Information on the Wisconsin Historical Society's Dictionary of Wisconsin History:

The Dictionary contains several thousand terms embracing all aspects of Wisconsin history, and grows a little every day. We're continually adding new content ourselves, and so are the users of it. Every day two or three contact me with questions or corrections, and one or two people a week submit new entries to it through the online form that we provide.

A month or so ago, I added a selection of terms from Sorden and Ebert's "Logger's Words of Yesteryears." (Madison, 1956). This book-length glossary began as an amateur's survey of elderly northern Wisconsin residents in the 1930s, and over two decades expanded to include words that had appeared in printed works, shepherded through the press by Sorden, a UW professor. We could use it on our Web site because they failed to renew the book's copyright and it passed into the public domain. I treated glossaries of architecture, railroads, farming, mining, and Great Lakes maritime terms the same way; search "architecture" and you'll get the picture.

My goal is not to include every logging term but merely those that someone reading books or primary sources about Wisconsin might encounter. Searching the Dictionary with the term "logging" will bring them all up; so, too, will clicking on this immense URL:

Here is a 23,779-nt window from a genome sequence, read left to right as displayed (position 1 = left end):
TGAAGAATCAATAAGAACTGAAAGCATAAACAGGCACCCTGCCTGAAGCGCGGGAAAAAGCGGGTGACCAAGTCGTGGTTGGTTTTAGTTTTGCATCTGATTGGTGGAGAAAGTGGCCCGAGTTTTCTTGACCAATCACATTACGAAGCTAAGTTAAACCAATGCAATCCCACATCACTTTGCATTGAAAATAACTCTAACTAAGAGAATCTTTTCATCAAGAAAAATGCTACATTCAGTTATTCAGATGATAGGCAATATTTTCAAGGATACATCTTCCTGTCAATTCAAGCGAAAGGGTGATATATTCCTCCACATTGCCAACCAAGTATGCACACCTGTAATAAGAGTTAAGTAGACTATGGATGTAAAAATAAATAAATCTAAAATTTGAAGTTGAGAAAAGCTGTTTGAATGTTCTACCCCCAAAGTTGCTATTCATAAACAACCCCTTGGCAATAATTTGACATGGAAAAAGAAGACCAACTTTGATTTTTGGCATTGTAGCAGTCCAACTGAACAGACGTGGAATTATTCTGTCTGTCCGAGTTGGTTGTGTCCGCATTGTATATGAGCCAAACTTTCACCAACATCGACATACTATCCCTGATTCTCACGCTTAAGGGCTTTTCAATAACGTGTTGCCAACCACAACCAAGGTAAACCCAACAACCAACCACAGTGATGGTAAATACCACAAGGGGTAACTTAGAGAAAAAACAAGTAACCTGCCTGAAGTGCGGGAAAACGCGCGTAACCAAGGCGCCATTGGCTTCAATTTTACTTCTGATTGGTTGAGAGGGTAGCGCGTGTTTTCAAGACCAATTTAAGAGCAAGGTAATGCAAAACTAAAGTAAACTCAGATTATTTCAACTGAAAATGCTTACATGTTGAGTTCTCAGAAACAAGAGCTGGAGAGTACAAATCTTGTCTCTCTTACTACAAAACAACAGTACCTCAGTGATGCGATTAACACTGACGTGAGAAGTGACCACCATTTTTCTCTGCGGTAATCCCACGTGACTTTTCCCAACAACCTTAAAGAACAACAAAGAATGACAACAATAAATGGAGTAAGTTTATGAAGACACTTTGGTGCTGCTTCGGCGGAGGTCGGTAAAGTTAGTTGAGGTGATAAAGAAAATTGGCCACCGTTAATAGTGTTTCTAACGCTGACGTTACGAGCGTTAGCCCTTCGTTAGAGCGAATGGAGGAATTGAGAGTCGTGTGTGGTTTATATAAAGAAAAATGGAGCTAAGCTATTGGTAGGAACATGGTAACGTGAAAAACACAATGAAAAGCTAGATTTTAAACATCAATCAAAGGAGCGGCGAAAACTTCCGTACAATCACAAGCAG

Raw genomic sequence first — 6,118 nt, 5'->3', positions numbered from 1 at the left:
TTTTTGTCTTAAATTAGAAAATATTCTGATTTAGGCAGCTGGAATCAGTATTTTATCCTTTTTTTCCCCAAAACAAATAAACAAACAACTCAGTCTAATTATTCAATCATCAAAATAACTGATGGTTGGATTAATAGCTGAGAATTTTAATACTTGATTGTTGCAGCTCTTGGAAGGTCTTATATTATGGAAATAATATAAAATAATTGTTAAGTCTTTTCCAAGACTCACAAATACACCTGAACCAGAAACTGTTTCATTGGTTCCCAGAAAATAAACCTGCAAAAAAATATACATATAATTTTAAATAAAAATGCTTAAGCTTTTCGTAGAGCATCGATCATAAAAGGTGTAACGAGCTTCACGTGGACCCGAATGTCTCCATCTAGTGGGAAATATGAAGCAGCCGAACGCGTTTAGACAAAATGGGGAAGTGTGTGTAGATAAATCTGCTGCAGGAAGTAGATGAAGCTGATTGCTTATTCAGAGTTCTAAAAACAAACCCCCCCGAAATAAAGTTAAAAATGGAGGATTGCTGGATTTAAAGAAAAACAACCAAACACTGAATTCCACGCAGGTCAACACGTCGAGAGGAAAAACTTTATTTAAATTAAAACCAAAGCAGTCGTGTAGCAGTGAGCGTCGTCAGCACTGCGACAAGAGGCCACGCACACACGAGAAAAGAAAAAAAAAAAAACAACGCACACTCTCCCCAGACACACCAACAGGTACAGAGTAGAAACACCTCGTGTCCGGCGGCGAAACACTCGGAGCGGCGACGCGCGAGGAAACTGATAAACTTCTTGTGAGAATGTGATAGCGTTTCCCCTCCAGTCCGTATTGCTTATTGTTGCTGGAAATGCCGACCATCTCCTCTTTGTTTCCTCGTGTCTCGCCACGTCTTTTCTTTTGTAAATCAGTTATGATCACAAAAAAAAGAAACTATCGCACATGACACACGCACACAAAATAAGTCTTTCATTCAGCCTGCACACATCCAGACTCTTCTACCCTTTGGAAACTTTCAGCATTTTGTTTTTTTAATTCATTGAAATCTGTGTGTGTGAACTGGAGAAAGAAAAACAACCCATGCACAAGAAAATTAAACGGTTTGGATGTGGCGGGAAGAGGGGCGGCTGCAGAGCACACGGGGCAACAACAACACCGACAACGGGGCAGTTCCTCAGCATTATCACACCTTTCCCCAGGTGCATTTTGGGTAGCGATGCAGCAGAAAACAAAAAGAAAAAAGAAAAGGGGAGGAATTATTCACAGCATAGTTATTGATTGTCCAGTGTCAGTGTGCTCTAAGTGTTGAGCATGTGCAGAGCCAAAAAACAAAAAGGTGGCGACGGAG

You and your colleagues could help, if you'd like to, by looking over that list and suggesting important terms that I, in my ignorance, didn't think to include. You could write your own definitions for them and submit them online here:
In the "Source" box we need you to put the equivalent of a footnote or bibliography entry, citing how you know that your term and definition are accurate. You can use other Dictionary entries as a model for these citations. We have volunteers as far away as Quebec contributing terms and definitions this way, in the areas of Wisconsin history that most interest them. Of course, we edit and even reject some suggestions - - the Dictionary's not a free-for-all * but the vast majority of submissions have been helpful and appropriate.

Let me know, if you have any questions, and feel free to start submitting entries through
any time you like.

Best wishes,
Michael Edmonds

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